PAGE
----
Conflating objectives to imagined outcomes

By Somasekhar Sundaresan

Never before has the national anthem been debated so much. Indian society is abuzz with arguments for and against the Supreme Court’s ruling that the national anthem must be played in every movie hall with the doors of the hall being shut to avoid insult to the forced rendition of the anthem. But this column will not add to the verbiage on the merits (or the lack of it) of the judgement.

Instead, the anthem judgement brings to the fore the human propensity to assume human reaction to legislative instruments. Every arm of the State – the legislature, the executive and the judiciary – is guilty of blundering with mis-reading outcomes. The merits of the objective sought to be achieved is often conflated and projected as the legitimately anticipated outcome. 

The legislature (Parliament and State Assemblies that make law) as well as the executive (central and state governments that use delegated powers to make law) routinely mis-read potential outcomes when making law. Specificity in defining the objective is itself a tall ask. They rely primarily on intuition. The near absence of pre-legislative consultation makes matters worse. The measurement of intended outcomes is made difficult right from the time the law is written. 

However, the judiciary, which legislates, particularly when dealing with public interest litigation, too makes the same mistakes, although limited pre-legislative consultation takes place. Any member of society can call upon the judiciary to write law, often citing the reluctance or failure of the legislature and the executive to work on solutions. Despite growing reluctance, a lot of law gets written in this space. The parties before the court air their views about the measures the court must adopt, and eventually un-elected judges make policy choices. The consultation may be only with those before the court who are interested in defining the problem and the solution, but yet, severe capacity constraints make it hard for judges to take measures that deliver intended outcomes.

To write law, one would need to hone the capacity to think through a defined problem statement, and then choose from competing policy choices to structure a solution. The comparison of competing potential legislative measures and weighing it against the potential benefits of each measure, is not a matter of judicial skill or training. It is a matter of administrative training and policy choice skill. However, in this department, all three arms of the Indian State can display quite a serious degree of inadequacy. Worse, without articulation of intended outcomes, the measurement of the efficacy of the law becomes highly suspect.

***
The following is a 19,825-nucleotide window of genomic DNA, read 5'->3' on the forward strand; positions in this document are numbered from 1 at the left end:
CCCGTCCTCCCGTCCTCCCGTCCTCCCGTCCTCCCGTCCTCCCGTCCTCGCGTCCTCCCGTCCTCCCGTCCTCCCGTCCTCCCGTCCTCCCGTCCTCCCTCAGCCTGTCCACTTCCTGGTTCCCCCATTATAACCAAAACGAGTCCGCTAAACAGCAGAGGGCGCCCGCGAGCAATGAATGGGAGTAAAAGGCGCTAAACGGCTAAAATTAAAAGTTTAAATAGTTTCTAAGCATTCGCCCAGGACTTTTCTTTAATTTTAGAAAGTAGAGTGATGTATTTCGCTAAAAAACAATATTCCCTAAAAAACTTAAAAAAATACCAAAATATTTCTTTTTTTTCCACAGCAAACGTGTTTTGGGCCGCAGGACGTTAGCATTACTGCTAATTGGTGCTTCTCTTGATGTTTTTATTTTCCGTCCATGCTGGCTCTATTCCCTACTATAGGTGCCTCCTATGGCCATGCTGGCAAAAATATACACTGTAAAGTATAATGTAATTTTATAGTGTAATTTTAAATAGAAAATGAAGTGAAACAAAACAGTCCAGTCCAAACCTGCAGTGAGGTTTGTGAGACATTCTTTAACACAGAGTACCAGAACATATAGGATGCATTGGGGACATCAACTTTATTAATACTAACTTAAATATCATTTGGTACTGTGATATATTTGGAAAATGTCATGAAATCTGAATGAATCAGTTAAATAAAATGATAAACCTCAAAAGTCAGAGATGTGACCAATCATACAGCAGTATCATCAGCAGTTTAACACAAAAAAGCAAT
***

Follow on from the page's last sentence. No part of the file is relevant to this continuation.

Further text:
Take the example of the environmental entry charge imposed on vehicles entering the National Capital Region comprising Delhi and its surroundings. The stated objective of the law was to curb air pollution in Delhi. It was believed that a substantial chunk of the pollution came from vehicles. It was felt that imposing a charge on entry of vehicles into Delhi would create disincentives to ply via Delhi and thereby curb pollution. This was fully judge-made law that later came to be adopted by the executive formally. This year, Delhi has faced its worst air pollution crisis. The thick haze is attributed to multiple factors – this time newer factors are being guessed – ranging from burning of farmland waste to fireworks after the Diwali festival. No one wondered how the law imposing a charge on entry of vehicles into Delhi, fundamentally driven by the intended (if not promised) outcome of curbing air pollution had not met its stated objective.

The death penalty is an easy example in legislature-made law failing to deliver promised outcomes. When the gruesome Nirbhaya assault case was discovered in December 2012, people took to the streets demanding action. As is the wont, instead of looking at how to better enforce existing laws, we ended up writing new law – partly as a measure of placating the mob with the demand for law being satisfied and to ensure that the demand for bloodshed was made redundant. Definitions of sexual assault were changed. Punishment was bumped up to bring in the death penalty. In August 2013, the gruesome Shakti Mills sexual assault was discovered. No one wondered how the new law, fundamentally driven by the outcome of the crime, had not met its stated objective.

On the executive side, demonetization is the live and classic example of the stated objective being conflated into the potential outcome. If the seriousness of the purpose for which a law is proposed were adequate to justify any ineffective measure, there would be no need to debate the measure. If the need for spirit of patriotism were lofty enough, the law-maker would hope that there need be no debate on whether the measure is successful. Whether singing the anthem before a movie starts would achieve the outpouring of love for the nation would then become secondary. Whether black money would actually be curtailed by demonetization would become secondary. So long as it is intended to hurt black money, supporters of the measure would not want a debate on the efficacy of the measure. In much the same way, the efficacy of an entry charge on vehicles plying into Delhi, would ostensibly curtail air pollution in Delhi.

This column was published Without Contempt in the Business Standard edition dated December 7, 2016

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